Sea Technology

FEB 2017

The industry's recognized authority for design, engineering and application of equipment and services in the global ocean community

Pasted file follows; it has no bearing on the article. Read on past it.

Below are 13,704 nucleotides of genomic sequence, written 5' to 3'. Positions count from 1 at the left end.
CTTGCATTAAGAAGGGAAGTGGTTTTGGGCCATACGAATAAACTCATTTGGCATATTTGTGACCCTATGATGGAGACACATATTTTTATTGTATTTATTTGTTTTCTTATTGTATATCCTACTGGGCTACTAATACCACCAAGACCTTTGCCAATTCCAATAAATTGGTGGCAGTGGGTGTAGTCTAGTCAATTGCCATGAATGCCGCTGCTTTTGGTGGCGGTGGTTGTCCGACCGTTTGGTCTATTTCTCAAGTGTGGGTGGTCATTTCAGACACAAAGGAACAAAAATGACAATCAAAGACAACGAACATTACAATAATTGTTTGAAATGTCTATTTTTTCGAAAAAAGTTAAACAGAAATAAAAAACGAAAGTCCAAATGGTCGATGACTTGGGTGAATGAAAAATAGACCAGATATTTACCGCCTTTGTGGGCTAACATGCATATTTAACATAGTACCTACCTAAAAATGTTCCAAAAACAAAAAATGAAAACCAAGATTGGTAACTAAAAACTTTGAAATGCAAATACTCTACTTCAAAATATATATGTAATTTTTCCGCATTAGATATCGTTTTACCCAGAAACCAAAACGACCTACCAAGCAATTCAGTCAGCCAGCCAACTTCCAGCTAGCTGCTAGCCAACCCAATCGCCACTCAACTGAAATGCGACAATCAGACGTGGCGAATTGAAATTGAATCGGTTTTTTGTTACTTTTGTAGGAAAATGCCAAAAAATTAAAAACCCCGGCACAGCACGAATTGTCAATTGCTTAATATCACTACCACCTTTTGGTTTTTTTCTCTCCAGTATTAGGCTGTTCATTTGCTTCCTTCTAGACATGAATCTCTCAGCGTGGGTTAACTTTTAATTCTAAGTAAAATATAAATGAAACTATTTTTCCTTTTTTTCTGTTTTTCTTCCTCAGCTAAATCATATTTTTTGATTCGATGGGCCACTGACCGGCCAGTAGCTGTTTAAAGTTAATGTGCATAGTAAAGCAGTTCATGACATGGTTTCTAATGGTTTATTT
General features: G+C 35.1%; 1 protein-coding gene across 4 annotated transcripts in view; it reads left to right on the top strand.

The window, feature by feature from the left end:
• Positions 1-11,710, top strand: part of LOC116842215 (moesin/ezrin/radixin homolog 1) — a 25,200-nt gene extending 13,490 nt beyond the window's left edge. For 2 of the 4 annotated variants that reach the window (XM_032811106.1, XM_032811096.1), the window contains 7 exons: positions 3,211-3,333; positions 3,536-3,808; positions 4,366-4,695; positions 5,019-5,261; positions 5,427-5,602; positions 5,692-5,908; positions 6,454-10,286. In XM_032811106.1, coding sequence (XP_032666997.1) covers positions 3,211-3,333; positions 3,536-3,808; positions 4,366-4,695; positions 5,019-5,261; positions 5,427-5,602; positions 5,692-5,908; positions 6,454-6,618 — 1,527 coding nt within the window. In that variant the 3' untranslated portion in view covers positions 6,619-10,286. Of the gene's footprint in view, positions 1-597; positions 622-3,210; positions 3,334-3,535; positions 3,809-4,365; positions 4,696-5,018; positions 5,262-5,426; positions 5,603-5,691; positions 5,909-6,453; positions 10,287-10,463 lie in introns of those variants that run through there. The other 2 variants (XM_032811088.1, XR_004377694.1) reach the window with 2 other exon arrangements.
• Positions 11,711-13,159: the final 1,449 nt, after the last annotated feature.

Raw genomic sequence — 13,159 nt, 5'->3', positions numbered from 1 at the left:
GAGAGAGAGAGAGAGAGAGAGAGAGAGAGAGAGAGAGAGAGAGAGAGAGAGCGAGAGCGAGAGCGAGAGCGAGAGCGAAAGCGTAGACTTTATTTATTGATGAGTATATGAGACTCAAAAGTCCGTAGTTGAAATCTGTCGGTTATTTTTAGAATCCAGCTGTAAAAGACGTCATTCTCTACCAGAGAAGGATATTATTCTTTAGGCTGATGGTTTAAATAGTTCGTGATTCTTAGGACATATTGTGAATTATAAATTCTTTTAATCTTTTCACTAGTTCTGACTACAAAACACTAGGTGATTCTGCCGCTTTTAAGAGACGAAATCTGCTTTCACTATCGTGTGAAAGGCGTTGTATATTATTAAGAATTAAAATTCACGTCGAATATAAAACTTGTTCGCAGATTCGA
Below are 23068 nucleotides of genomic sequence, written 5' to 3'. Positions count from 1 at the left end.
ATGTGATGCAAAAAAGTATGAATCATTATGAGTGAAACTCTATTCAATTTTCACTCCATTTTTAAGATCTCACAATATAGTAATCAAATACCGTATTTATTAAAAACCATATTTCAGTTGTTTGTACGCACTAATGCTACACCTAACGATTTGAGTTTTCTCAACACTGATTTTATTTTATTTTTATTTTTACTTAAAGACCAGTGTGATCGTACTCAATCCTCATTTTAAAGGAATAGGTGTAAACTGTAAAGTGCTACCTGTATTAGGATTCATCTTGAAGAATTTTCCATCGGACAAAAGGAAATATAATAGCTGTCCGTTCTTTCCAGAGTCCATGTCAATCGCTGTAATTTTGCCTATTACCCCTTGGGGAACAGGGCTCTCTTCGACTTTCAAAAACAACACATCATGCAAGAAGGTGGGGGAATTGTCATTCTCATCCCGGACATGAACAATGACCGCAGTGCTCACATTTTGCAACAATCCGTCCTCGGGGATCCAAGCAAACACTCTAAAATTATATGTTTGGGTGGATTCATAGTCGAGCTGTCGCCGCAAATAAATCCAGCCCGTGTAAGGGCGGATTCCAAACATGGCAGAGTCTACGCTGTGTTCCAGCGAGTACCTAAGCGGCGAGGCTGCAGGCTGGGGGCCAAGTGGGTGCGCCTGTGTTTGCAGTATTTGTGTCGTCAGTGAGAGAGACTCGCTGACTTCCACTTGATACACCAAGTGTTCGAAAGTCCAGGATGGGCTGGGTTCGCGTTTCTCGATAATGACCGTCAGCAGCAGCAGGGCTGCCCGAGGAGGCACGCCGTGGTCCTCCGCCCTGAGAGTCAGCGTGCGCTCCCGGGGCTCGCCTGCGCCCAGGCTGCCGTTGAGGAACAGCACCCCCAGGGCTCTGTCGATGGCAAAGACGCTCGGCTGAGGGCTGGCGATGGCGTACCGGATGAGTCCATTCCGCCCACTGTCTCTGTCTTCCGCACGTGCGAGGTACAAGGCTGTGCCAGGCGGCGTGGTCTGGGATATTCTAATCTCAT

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30 st / February 2017 www.sea-technology.com sels is limited, and the expense of a research cruise is large. Broader opportunities for measurements have emerged in the last decades using vessels of opportunity, such as ferries that are instrumented with underway sensor systems (also known as "ferry boxes"). These are primarily for physical characteristics, but they have additional capabilities, such as continuous plankton recorders for selected biologi- cal observations. However, ferry-based measurements are limited in geographic scope and do not have the flexibility in routing to respond to evolving situations and needs for information. Satellite observations are attractive for global synoptic views, but the conductivity of ocean water limits the penetration of optical and radar signatures to a relative- ly thin surface layer. Thus, the ocean monitoring research community is looking for new ways to capture widespread ocean observations that include many physical, biological and chemical characteristics. These will be done primarily using new in-situ sensors and new platforms and platform networks complemented by advanced interoperable infor- mation systems. There have been a number of important innovations in autonomous observation platforms over the last 20 years, S uppose that we could improve forecasts of hurricane intensity so preparations could be more focused and ac- curate. Hurricanes are driven, in part, by the thermal ener- gy of the ocean, and more information is needed about the ocean conditions for better predictions. Similarly, ocean information is involved in studies of climate change, ocean warming, carbon dioxide uptake, and oxygen reduction, as well as in the use of the oceans and seafloor for food and natural resources. It is hard to have a comprehensive per- spective because of the size and complexity of the ocean and the limited access for high-quality measurements. While there have been important advances over the last decades in monitoring the physical properties of the ma- rine environment, the observation of chemical and biologi- cal properties is substantially less mature. Essential ocean variables are being defined to guide measurements, lead- ing to the emergence of innovative platforms and sensors for widespread, broad observations. Ocean observations over the last few hundred years have been done through ship-based measurements. The observa- tions are along a ship track, typically providing a series of point measurements. However, the number of research ves- A selection of platforms evaluated for the NeXOS project: Wave Glider (Liquid Robotics, U.S.), ESTOC top-buoy (PLOCAN, Spain) and Sailbuoy (Offshore Sensing AS, Norway). (Photo Credit: Carlos Barrera and David Peddi) A New Generation of Optical Systems For Ocean Monitoring Matrix Fluorescence for Multifunctional Ocean Sensing By Dr. Jay Pearlman • Dr. Oliver Zielinski

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